In this regard, the commentary on HRE 603.1 (1985) indicates that the rule was intended to codify Hawaii's common law:...In Territory v. Titcomb, 34 Haw. 499, 502 (1938), the court announced that “the proper test must always be, does the lunatic understand what he is saying, and does he understand the obligation of an oath? ... [I]f he can understand the test proposed, the jury must determine all the rest.”

There is ... a necessity that the child have cognitive skills adequate to comprehend the event he or she witnessed and to communicate memories of the event in response to questions at trial. If a child's view of the truth bears little resemblance to reality, it will also have little value to the trier of fact. Thus, competency to testify implies some measure of competency at the time of the event witnessed as well as at the time of the trial... Most notably, testimony by children on sexual abuse may require verification of the child's comprehension of the meaning of sexual terms and behavior. The best approach in borderline cases is to admit the testimony, rely on adversary presentation and cross‑ examination, and exercise judicial control in testing the sufficiency of the evidence.

...We therefore review the trial court's failure in the present case to conduct a competency hearing as to the complainant, pursuant to HRE 603.1, under the “right/wrong” standard.
In the present case, the trial court either made no finding of competency or adjudged the complainant to be competent sub silentio. However, our de novo review of the record persuades us that there was an inadequate showing of competency for the following reasons: (1) when asked whether lying was good or bad, the complainant responded, “Good”; (2) the complainant was unable to identify Kelekolio, who was present in court, although she repeatedly referred to him in her testimony by name; and (3) the complainant did not appear to understand the meaning of particular sexual and other terms (i.e., “ rape” and “kidnap”) that she employed in her testimony.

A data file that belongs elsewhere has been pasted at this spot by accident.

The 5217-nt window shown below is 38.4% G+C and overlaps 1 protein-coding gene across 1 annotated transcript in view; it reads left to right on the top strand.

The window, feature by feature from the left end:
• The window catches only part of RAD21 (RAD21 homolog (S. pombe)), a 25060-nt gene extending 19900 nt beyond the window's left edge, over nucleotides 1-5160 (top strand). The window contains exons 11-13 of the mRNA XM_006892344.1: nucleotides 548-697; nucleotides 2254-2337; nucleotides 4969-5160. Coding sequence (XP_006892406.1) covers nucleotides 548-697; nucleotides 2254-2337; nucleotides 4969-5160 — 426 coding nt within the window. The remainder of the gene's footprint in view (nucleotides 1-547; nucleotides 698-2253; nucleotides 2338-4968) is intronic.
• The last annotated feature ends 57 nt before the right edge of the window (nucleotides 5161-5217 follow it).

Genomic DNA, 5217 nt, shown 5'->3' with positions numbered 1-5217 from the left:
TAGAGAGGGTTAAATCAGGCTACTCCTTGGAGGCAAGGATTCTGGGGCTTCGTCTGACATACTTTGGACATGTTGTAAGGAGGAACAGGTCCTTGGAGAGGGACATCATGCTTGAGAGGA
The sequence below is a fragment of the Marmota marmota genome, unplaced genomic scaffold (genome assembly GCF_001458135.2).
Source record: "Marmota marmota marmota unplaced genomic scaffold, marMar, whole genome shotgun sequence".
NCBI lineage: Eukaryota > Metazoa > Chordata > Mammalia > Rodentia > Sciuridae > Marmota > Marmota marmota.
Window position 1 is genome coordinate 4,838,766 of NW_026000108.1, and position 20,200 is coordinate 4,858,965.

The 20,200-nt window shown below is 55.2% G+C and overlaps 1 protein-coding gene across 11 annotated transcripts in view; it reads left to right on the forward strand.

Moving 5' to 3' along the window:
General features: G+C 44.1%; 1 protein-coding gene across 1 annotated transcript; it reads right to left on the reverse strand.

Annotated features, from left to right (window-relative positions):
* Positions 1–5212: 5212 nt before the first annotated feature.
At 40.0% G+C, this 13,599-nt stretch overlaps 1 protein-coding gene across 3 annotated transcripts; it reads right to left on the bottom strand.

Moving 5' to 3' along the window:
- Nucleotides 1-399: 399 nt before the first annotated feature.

... Therefore, the question of testimonial competency must be determined on a case by case basis. We merely hold, on the record before us, that (1) the issue of the complainant's competency to testify was reasonably called into question; and (2) the trial court committed plain error in failing to engage in an independent inquiry and make an express finding as to whether the complainant was competent to testify before allowing her substantive testimony to be exposed to the jury.
The question thus arises as to whether the trial court's plain error was harmless. In order to answer in the affirmative, we would have to conclude beyond a reasonable doubt that Kelekolio's inculpatory statements were such that the complainant's testimony could not have affected the jury's verdicts. Inasmuch as, standing alone, the jury may have given little weight and effect to Kelekolio's inculpatory statements (the only other direct evidence of his guilt) in light of the totality of the circumstances under which they were obtained, we cannot.


Because we hold that the trial court committed plain error in failing to make an express determination of the complainant's competence to testify, and because we are not convinced beyond a reasonable doubt that the error was harmless, we vacate Kelekolio's convictions and remand for a new trial.